The first presumption is difficult as Israelis cannot accept to continue their life with threats that come to them from everywhere. 

Accepting a Palestinian state means living alongside the Palestinians in their vicinity, and not to continue bombing, killing, displacing, or desecrating the sanctities of Al-Aqsa Mosque and the rest of the holy sites for Muslims and Christians until hearing the last Palestinian breath out.

Based on this fact, how can we expect "Israel" to accept the idea of a "two-state solution", which means the establishment of a fully sovereign Palestinian state in the West Bank and Gaza alongside itself?

It should be noted that the West Bank, including Jerusalem, for the Jews, is the core and essence of the biblical land. Will Israel give it up? Why? And under which pressures? 

Another obstacle facing the two-state solution is settlement operations; the presence of settlers, and the absolute control of "Israel" over more than half of the West Bank, according to the Oslo agreement, makes it difficult for the establishment of a Palestinian state with real sovereignty, due to lack of independence, security and economic components as it is surrounded by Israel from four sides; in addition to its sky and what is under its land (i.e. from its six sides, not the four)., "Israel" will never abandon Jerusalem due to political, religious, economic and tourism considerations.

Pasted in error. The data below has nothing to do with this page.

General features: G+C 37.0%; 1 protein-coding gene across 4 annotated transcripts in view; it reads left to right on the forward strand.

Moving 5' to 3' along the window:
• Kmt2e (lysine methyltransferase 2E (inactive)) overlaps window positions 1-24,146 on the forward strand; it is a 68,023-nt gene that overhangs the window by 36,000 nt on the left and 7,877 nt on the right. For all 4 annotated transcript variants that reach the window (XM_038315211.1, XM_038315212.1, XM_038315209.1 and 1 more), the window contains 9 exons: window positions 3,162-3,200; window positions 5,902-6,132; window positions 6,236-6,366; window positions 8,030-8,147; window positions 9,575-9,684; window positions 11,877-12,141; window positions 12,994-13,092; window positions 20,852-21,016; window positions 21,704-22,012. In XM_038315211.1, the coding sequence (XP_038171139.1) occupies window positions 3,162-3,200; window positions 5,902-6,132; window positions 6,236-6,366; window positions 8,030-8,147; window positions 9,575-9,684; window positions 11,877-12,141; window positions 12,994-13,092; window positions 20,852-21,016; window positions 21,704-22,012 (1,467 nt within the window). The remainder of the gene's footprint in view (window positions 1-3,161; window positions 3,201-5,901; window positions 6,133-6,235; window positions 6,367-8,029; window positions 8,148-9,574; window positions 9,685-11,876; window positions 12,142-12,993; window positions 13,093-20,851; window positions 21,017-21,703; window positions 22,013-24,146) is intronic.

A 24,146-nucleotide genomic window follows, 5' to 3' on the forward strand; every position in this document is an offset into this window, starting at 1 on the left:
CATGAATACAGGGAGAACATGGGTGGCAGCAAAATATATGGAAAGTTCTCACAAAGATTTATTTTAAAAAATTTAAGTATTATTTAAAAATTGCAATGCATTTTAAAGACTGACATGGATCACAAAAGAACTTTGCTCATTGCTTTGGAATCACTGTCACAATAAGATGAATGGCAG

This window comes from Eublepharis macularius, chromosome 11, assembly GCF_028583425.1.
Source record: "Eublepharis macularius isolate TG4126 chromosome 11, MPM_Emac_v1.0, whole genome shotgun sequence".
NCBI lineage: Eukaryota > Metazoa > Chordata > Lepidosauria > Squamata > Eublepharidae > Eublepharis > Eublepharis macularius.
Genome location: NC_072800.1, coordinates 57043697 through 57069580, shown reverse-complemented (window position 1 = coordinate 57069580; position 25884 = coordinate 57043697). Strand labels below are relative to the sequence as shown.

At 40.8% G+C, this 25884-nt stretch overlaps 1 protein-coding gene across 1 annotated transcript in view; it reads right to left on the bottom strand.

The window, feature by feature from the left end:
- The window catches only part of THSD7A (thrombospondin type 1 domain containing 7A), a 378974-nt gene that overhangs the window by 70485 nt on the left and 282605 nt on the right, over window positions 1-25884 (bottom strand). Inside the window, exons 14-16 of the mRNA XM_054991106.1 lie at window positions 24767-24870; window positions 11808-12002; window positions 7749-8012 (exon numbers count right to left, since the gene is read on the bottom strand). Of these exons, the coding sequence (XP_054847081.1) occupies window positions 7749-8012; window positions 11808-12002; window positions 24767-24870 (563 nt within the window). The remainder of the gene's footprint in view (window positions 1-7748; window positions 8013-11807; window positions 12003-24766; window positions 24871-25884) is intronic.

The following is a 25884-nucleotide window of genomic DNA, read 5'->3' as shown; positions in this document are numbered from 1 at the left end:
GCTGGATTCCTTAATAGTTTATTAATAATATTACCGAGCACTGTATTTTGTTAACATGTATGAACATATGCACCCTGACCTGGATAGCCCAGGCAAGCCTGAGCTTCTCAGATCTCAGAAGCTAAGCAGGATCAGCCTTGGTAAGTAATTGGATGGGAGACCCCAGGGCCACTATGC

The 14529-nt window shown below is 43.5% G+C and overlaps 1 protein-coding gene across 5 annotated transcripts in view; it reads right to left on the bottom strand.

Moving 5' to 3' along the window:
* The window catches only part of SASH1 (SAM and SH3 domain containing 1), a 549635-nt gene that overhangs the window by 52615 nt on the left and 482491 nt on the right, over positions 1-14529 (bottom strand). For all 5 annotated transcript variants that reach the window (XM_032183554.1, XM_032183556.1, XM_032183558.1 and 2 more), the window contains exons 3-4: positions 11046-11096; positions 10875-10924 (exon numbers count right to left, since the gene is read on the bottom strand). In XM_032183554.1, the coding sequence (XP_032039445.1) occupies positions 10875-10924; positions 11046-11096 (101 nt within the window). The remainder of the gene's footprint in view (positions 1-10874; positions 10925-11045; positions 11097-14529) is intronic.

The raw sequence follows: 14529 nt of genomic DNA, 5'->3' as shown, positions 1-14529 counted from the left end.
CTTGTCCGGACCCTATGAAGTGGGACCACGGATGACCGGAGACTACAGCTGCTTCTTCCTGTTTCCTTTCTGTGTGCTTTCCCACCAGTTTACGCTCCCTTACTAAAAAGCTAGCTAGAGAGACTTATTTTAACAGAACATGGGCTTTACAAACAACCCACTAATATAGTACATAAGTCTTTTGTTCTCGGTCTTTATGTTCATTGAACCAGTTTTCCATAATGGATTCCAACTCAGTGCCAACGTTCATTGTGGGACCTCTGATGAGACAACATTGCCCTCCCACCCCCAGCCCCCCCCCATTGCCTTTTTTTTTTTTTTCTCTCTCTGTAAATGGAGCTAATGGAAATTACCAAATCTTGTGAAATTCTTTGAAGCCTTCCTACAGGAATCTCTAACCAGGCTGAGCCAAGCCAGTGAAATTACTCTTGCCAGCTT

One of the other main obstacles to achieve the two-state solution (a Palestinian state with full sovereignty over the borders of June 4, 1967) is the idea of returning to homeland -- the return of Palestinian refugees to their homeland from which they were forcibly evicted. 
The right of return is the essence of the Palestinian cause. Although the Palestinian political leadership constantly reiterate the “right of return,” they are fully aware that this will not be achieved in light of the circumstances that Palestine is experiencing at regional and international levels.

 Consequently, in the event that they are unable to return refugees to their homeland, what is the benefit of the two-state solution if half of the Palestinian people remain homeless and scattered?

With all this evidence that we have mentioned, it makes it impossible for Israel to accept this level of embarrassment; and even though it is now not in a position to be forced to make all these concessions, knowing that this step can end its existence.